Patients (%) 83.5 85.3 1.020 (0.958–1.086) <0.001

Ischemic and hemorrhagic outcomes were similar in the tirofiban and abciximab groups.

For the stent comparison, the major outcome was the rate of major adverse cardiac events, defined as the composite of death from any cause, reinfarction, and clinically driven TVR within eight months. There was a significant reduction in the sirolimus-coated–stent group, which was driven by a reduced rate of TVR. Valgimigli pointed out that the stent-thrombosis rate was similar between the two groups and the incidence of death/MI was not increased in the sirolimus-coated–stent group; there was actually a trend toward a reduction, which he said was "reassuring" for the safety of the use of drug-eluting stents in the STEMI population.

Event rates for uncoated vs sirolimus-eluting stents

Event Uncoated stent, n=372 (%) Sirolimus stent, n=372 (%) p (between stents)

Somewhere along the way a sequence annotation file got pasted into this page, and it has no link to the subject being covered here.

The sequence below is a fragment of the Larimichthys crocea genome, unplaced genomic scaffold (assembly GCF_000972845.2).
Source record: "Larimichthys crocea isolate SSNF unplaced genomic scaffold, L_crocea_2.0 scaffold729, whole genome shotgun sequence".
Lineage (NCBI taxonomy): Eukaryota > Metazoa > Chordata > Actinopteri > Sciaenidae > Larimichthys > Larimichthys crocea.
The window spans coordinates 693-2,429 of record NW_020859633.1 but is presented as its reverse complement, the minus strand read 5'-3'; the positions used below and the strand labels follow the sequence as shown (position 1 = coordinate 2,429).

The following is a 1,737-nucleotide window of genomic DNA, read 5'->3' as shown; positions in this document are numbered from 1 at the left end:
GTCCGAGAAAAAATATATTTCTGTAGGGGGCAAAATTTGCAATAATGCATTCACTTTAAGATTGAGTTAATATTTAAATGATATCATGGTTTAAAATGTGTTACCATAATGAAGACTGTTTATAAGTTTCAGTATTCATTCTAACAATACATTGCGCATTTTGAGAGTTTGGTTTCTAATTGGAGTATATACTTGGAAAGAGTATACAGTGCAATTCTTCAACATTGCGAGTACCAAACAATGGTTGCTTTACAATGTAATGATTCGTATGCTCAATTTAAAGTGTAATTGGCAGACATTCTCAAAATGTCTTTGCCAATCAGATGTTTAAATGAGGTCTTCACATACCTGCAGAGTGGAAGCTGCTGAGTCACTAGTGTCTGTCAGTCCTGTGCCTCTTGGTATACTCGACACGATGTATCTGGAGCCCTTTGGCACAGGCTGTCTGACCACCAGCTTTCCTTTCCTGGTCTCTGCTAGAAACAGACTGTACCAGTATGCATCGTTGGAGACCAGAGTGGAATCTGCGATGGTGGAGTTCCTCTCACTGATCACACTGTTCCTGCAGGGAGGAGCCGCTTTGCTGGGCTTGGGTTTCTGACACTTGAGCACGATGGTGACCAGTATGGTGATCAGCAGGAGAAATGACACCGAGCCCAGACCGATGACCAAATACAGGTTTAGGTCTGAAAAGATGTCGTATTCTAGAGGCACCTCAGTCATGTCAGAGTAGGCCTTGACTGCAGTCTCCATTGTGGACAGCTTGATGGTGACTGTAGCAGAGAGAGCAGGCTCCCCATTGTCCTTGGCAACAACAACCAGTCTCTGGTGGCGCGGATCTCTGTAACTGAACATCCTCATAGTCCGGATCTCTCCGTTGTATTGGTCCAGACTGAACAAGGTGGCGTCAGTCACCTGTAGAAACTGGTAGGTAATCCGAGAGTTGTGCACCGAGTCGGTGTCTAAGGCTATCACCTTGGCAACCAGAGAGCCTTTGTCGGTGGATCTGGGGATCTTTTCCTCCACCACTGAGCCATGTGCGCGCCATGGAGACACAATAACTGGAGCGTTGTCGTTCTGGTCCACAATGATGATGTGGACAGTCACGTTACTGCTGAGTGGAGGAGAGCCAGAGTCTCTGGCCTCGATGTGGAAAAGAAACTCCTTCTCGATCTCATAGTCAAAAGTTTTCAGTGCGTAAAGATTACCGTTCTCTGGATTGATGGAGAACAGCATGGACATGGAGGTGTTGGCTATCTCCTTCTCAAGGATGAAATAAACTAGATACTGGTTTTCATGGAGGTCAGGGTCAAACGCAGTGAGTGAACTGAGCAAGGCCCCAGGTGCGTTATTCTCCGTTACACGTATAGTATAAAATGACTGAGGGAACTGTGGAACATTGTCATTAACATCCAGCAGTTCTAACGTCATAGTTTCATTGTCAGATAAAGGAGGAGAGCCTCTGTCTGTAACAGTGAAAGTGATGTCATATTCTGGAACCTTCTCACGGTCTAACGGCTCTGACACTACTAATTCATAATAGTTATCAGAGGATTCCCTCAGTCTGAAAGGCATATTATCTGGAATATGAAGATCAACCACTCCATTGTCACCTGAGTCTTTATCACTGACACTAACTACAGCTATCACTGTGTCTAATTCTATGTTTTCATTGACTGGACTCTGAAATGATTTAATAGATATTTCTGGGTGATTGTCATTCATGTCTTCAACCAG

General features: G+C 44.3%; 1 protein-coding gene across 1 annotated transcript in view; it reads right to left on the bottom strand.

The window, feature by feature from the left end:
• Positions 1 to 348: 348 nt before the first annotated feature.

Death/re-MI/TVR 14.5 7.8 0.004
Death 4.0 3.0 0.42
MI 4.6 3.2 0.34
TVR 10.2 3.2 <0.001
Definite/probable stent thrombosis 4.0 2.7 0.31

The discussant for the trial, Dr Magnus Ohman (Duke Clinical Research Institute, Durham, NC), said that this was an important study with an efficient design but that it was probably not big enough to be practice-changing. However, he added that the study "would add to our understanding of optimal therapy in primary PCI and will be important for meta-analysis."

Limited experience with high-dose tirofiban

In the drug comparison, he noted that tirofiban was used in less than 4% of PCI cases in the US, and there were very few data available on this new high-dose regimen. He pointed out that the main end point for the comparison between the two drugs was a surrogate end point, that the trial was really too small to provide definite information on clinical events and safety, and that tirofiban was associated with a numeric (but not statistically significant) increase in bleeding and blood transfusions. "This leaves one to question how safe this new regimen of tirofiban may be," he commented.

Responding to this at an ACC/SCAI press conference, Valgimigli countered that although there was a slight increase in bleeding in the tirofiban group, it was nonsignificant and should not be overinterpreted.

Need longer follow-up for stent comparison